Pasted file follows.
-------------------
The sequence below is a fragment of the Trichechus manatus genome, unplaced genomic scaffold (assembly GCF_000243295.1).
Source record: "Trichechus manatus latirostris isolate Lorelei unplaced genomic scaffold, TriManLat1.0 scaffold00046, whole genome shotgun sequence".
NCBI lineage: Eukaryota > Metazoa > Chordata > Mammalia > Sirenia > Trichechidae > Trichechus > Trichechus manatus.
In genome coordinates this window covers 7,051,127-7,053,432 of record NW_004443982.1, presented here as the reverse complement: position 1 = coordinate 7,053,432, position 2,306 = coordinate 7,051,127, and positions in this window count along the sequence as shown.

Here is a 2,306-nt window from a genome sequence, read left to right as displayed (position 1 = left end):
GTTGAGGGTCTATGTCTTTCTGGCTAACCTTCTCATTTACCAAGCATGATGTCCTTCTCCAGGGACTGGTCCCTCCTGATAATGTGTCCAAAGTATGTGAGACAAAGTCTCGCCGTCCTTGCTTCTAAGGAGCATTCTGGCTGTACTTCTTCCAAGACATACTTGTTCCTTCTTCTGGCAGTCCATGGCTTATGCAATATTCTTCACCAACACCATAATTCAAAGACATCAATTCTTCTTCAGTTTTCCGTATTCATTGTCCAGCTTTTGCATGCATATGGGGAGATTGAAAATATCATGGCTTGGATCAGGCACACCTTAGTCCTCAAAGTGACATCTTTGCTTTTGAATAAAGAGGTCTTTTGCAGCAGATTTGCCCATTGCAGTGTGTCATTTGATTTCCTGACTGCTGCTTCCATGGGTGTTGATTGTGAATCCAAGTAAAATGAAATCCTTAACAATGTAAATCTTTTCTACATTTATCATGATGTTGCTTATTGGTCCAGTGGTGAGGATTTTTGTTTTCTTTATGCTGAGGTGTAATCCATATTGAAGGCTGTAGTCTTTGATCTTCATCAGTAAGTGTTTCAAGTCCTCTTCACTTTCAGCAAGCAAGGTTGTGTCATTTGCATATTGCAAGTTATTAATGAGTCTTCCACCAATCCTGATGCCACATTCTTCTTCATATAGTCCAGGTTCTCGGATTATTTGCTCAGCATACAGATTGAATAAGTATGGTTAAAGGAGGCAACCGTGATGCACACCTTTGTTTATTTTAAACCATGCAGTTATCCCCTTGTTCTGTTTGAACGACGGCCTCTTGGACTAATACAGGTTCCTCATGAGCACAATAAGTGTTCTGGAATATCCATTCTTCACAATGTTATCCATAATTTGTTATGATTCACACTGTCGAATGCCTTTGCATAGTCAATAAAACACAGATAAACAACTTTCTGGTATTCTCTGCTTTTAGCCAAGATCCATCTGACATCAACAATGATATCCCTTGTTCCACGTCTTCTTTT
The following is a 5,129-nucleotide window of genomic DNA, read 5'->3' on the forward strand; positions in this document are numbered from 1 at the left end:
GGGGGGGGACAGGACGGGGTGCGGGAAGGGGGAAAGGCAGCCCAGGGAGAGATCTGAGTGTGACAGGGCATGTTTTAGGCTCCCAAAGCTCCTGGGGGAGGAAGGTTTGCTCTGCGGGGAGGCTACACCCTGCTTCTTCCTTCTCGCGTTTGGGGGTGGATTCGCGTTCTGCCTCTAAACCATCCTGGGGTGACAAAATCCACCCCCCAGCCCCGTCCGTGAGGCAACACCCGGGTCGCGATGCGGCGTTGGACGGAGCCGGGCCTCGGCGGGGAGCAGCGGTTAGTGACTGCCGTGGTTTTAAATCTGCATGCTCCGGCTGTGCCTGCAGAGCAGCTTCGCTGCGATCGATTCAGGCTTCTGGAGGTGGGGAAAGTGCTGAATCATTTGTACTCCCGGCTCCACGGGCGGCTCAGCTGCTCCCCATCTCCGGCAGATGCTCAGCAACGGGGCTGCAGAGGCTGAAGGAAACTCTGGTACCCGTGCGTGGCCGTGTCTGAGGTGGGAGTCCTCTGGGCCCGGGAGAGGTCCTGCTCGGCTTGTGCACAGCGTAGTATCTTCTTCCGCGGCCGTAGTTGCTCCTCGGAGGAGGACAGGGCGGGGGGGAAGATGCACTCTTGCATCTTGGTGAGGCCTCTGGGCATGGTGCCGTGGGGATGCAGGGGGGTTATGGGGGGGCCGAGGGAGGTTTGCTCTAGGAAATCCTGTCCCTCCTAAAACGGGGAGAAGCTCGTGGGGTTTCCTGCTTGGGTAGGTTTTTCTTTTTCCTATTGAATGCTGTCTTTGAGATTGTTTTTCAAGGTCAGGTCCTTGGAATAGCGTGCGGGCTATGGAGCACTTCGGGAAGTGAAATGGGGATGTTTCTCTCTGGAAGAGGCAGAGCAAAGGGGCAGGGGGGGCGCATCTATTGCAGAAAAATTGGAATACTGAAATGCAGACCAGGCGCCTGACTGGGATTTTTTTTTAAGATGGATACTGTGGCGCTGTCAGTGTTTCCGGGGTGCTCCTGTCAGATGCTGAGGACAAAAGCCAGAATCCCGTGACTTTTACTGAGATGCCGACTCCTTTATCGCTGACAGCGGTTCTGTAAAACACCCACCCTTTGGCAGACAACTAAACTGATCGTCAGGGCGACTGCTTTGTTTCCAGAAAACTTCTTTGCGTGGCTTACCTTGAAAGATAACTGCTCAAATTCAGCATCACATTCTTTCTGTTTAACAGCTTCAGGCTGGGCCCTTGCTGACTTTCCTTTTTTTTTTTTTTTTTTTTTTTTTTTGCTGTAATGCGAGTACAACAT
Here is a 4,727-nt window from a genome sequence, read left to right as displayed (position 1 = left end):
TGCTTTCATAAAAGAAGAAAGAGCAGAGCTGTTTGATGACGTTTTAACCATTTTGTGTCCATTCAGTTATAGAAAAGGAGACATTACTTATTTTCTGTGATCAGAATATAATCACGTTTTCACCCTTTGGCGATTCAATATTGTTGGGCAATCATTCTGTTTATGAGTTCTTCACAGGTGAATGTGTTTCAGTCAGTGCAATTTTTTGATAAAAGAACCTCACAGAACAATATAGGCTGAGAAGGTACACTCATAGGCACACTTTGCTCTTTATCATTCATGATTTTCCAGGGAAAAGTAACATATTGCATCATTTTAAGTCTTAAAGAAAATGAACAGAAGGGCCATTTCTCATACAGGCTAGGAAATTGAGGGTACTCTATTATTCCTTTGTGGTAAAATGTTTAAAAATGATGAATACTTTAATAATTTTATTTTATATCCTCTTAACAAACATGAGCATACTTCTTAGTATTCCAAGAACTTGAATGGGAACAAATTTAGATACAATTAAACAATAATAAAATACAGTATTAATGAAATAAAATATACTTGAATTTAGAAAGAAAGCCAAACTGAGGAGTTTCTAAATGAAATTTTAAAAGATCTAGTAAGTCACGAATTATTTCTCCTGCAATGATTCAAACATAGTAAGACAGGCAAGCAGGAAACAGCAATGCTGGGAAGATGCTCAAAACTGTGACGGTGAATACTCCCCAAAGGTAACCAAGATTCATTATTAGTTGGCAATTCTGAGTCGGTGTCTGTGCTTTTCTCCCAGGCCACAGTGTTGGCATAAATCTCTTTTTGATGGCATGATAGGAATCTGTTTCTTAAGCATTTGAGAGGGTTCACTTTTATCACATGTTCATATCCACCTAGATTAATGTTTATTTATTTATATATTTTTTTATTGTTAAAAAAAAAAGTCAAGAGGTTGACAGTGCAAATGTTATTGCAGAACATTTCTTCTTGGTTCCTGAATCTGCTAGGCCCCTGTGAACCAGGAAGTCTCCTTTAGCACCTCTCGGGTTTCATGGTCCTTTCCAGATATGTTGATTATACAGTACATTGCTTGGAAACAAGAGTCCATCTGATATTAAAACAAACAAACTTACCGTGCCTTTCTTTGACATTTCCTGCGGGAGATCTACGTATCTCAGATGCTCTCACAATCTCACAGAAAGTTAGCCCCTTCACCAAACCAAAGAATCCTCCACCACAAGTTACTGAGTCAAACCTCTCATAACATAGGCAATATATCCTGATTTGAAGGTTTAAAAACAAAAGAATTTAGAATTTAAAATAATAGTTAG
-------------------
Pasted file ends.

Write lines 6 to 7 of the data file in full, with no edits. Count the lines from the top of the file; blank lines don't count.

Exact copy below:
GTTGAGGGTCTATGTCTTTCTGGCTAACCTTCTCATTTACCAAGCATGATGTCCTTCTCCAGGGACTGGTCCCTCCTGATAATGTGTCCAAAGTATGTGAGACAAAGTCTCGCCGTCCTTGCTTCTAAGGAGCATTCTGGCTGTACTTCTTCCAAGACATACTTGTTCCTTCTTCTGGCAGTCCATGGCTTATGCAATATTCTTCACCAACACCATAATTCAAAGACATCAATTCTTCTTCAGTTTTCCGTATTCATTGTCCAGCTTTTGCATGCATATGGGGAGATTGAAAATATCATGGCTTGGATCAGGCACACCTTAGTCCTCAAAGTGACATCTTTGCTTTTGAATAAAGAGGTCTTTTGCAGCAGATTTGCCCATTGCAGTGTGTCATTTGATTTCCTGACTGCTGCTTCCATGGGTGTTGATTGTGAATCCAAGTAAAATGAAATCCTTAACAATGTAAATCTTTTCTACATTTATCATGATGTTGCTTATTGGTCCAGTGGTGAGGATTTTTGTTTTCTTTATGCTGAGGTGTAATCCATATTGAAGGCTGTAGTCTTTGATCTTCATCAGTAAGTGTTTCAAGTCCTCTTCACTTTCAGCAAGCAAGGTTGTGTCATTTGCATATTGCAAGTTATTAATGAGTCTTCCACCAATCCTGATGCCACATTCTTCTTCATATAGTCCAGGTTCTCGGATTATTTGCTCAGCATACAGATTGAATAAGTATGGTTAAAGGAGGCAACCGTGATGCACACCTTTGTTTATTTTAAACCATGCAGTTATCCCCTTGTTCTGTTTGAACGACGGCCTCTTGGACTAATACAGGTTCCTCATGAGCACAATAAGTGTTCTGGAATATCCATTCTTCACAATGTTATCCATAATTTGTTATGATTCACACTGTCGAATGCCTTTGCATAGTCAATAAAACACAGATAAACAACTTTCTGGTATTCTCTGCTTTTAGCCAAGATCCATCTGACATCAACAATGATATCCCTTGTTCCACGTCTTCTTTT
The following is a 5,129-nucleotide window of genomic DNA, read 5'->3' on the forward strand; positions in this document are numbered from 1 at the left end: